Gout is a very painful medical condition. It is a red, tender, hot, swollen joint. The attacks happen most often in the joint at the base of the big toe. It is caused by crystals getting deposited from the blood. This happens when the level of uric acid in the blood is too high. The crystals then stay in joints, tendons, and surrounding tissues.
Inflammatory arthritis happens in about 50% of all cases of gout. The disease may also appear as kidney disease due to urate crystals. People with gout often have more than one attack of gout.
Doctors decide a patient has gout if they find crystals in the joint fluid. Treatment with anti-inflammatory drugs, steroids, or colchicineimproves symptoms. Once an attack goes away, the patient can change his or her lifestyle to reduce levels of uric acid. People who have gout attacks often may take allopurinol or probenecid to prevent symptoms later.
Gout has become more common. It affects approximately one to two percent of people in the West during their lifetimes. Risk factors have been increasing and may be causing the increase in gout. Metabolic syndrome, longer life expectancy, and changes in diet are the most common risk factors. Gout was historically known as “the disease of kings” or “the disease of rich men”.
Gout can present in a number of ways, although the most common is a recurrent attack of intense inflammatory arthritis (a red, tender, hot, swollen joint). Joint pain usually begins over 2–4 hours and during the night. Symptoms occur at night because of the lower body temperature at this time.
High levels of uric acid in the blood over a long period of time (hyperuricemia) may cause other symptoms such as hard, painless deposits of uric acid crystals known as tophi. Extensive tophi may lead to chronic arthritis due to bone erosion.High levels of uric acid in the blood may also cause crystals to form in the kidneys. This causes stone formation followed by urate nephropathy
A very high, abnormal level of uric acid in the blood (hyperuricemia) is the basic cause of gout. Diet and a person’s genes are two of several possible causes of the high levels. Levels can also become high if the body cannot excrete enough urate, the salts of uric acid.
The kinds and amounts of foods people eat cause about 12% of gout. Drinking alcohol or fructose-sweetened drinks, and eating meat and seafood can cause this disease. Injuries and surgery may also start an attack of gout. Recent studies showed that some beliefs about connections between diet and gout were not true. Eating purine-rich vegetables (e.g., beans, peas, lentils, and spinach) large amounts of protein do not contribute to developing gout. Coffee, vitamin C, and dairy products, as well as physical fitness appear to decrease the risk. These things reduce insulin resistance and may reduce cases of gout.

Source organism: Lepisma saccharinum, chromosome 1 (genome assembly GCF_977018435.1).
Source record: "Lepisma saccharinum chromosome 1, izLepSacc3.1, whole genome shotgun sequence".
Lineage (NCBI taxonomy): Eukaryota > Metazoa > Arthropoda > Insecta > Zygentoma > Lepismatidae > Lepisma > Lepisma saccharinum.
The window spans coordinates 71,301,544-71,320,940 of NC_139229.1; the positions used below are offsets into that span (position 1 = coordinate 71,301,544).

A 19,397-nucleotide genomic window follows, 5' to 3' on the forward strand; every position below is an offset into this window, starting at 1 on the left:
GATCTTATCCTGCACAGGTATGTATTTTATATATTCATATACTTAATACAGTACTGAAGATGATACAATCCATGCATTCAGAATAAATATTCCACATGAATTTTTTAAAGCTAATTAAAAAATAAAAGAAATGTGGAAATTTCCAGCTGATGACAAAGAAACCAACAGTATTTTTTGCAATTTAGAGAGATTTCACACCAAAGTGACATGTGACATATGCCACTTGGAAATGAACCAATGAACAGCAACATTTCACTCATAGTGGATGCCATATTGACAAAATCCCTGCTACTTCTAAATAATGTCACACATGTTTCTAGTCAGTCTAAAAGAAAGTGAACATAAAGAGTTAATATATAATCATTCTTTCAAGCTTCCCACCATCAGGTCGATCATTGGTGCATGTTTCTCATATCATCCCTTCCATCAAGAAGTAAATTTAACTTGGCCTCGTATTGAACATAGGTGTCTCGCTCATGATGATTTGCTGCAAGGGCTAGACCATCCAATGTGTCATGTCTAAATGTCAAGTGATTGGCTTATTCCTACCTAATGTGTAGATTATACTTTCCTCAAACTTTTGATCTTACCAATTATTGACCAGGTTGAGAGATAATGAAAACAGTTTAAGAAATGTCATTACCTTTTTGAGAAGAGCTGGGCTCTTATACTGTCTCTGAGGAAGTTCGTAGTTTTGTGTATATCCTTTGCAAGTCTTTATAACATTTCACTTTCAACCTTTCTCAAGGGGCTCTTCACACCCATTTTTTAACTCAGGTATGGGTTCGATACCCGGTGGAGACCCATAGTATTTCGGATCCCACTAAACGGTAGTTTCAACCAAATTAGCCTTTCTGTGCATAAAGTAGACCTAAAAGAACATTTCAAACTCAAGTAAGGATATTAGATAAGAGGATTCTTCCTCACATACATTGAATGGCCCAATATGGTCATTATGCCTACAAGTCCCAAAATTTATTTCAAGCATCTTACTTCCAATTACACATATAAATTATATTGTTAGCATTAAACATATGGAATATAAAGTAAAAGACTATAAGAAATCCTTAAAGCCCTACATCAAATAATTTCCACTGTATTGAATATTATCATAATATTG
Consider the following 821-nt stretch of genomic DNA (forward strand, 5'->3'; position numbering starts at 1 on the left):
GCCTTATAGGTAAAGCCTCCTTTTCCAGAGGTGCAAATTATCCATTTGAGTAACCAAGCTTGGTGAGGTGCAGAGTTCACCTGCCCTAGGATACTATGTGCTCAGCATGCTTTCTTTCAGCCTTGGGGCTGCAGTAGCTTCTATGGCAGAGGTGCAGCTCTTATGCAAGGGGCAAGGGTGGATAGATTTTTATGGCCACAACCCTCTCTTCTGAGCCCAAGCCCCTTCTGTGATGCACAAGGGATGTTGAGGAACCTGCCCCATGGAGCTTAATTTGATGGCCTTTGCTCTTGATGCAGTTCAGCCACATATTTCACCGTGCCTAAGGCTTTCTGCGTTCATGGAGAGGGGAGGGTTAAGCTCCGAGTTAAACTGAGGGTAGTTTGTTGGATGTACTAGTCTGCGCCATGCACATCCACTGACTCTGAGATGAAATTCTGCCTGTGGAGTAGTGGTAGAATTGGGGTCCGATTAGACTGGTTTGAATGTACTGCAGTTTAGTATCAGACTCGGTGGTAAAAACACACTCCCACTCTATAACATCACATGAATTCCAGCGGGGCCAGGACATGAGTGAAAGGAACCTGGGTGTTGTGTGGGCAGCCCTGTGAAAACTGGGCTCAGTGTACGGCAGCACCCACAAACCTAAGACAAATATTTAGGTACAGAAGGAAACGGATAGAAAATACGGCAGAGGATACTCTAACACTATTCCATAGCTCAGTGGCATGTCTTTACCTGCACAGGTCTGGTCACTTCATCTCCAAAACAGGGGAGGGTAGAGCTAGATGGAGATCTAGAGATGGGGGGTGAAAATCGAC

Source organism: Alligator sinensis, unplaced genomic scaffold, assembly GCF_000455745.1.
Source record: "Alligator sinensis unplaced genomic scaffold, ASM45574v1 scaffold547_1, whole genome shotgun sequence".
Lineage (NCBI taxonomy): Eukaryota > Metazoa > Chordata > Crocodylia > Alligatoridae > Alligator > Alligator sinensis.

Inherited factors are about 60% responsible for the variability in uric acid level. Two genes called SLC2A9 and ABCG2 are commonly associated with gout. Variations in these genes can almost double the risk of developing this disease.
Gout often happens with other medical problems.Metabolic syndrome happens along with nearly 75% of all cases of gout. Gout often makes these other problems worse or harder to treat: polycythemia, lead poisoning, renal failure, hemolytic anemia, psoriasis, and solid organ transplants. Males have three times the chance of getting gout when the body mass indexis greater than or equal to 35. Frequent lead exposure and lead-contaminated alcohol are risk factors for gout because lead harms the kidney function
Gout is a disorder of purine metabolism, and occurs when its final metabolite, uric acid, crystallizes in the form of monosodium urate. The blood deposits the crystals in joints, on tendons, and in the surrounding tissues. These crystals then trigger a localimmune system inflammatoryreaction. Uricase is required to breakdown uric acid. An evolutionary loss of uricase in humans and higher primates has made this condition so common.
The triggers that cause uric acid to build up in the blood are not well understood. While it may crystallize at normal levels, it is more likely to do so as uric acid levels increase. Other factors believed to be important in triggering an acute episode of arthritis include cool temperatures, rapid changes in uric acid levels, acidosis,articular hydration, and extracellular matrixproteins, such as proteoglycans, collagens, and chondroitin sulfate. The increased critilization at low temperatures partly explains why the joints in the feet are most commonly affected. Rapid changes in uric acid may occur due to a number of factors, including trauma, surgery, chemotherapy,
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